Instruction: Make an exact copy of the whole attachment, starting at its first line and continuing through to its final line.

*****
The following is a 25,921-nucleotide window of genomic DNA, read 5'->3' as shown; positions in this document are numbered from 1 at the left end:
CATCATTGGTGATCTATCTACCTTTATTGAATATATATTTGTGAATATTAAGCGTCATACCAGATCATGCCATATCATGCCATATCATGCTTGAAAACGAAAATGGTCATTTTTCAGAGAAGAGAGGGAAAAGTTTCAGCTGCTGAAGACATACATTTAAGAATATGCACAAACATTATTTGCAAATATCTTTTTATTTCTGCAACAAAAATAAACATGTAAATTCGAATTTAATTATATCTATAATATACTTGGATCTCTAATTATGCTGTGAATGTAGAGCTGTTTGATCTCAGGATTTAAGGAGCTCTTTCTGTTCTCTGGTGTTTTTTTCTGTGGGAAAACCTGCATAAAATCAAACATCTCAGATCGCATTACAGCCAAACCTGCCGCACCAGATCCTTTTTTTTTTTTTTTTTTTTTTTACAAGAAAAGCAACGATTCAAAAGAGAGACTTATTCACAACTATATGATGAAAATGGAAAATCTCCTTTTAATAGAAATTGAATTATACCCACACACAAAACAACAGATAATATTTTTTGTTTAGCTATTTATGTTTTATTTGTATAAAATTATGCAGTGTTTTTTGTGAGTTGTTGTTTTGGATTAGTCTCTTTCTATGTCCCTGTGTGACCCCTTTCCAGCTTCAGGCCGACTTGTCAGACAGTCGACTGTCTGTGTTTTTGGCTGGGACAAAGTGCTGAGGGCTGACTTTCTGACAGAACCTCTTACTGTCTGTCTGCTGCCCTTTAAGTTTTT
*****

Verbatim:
The following is a 25,921-nucleotide window of genomic DNA, read 5'->3' as shown; positions in this document are numbered from 1 at the left end:
CATCATTGGTGATCTATCTACCTTTATTGAATATATATTTGTGAATATTAAGCGTCATACCAGATCATGCCATATCATGCCATATCATGCTTGAAAACGAAAATGGTCATTTTTCAGAGAAGAGAGGGAAAAGTTTCAGCTGCTGAAGACATACATTTAAGAATATGCACAAACATTATTTGCAAATATCTTTTTATTTCTGCAACAAAAATAAACATGTAAATTCGAATTTAATTATATCTATAATATACTTGGATCTCTAATTATGCTGTGAATGTAGAGCTGTTTGATCTCAGGATTTAAGGAGCTCTTTCTGTTCTCTGGTGTTTTTTTCTGTGGGAAAACCTGCATAAAATCAAACATCTCAGATCGCATTACAGCCAAACCTGCCGCACCAGATCCTTTTTTTTTTTTTTTTTTTTTTTACAAGAAAAGCAACGATTCAAAAGAGAGACTTATTCACAACTATATGATGAAAATGGAAAATCTCCTTTTAATAGAAATTGAATTATACCCACACACAAAACAACAGATAATATTTTTTGTTTAGCTATTTATGTTTTATTTGTATAAAATTATGCAGTGTTTTTTGTGAGTTGTTGTTTTGGATTAGTCTCTTTCTATGTCCCTGTGTGACCCCTTTCCAGCTTCAGGCCGACTTGTCAGACAGTCGACTGTCTGTGTTTTTGGCTGGGACAAAGTGCTGAGGGCTGACTTTCTGACAGAACCTCTTACTGTCTGTCTGCTGCCCTTTAAGTTTTT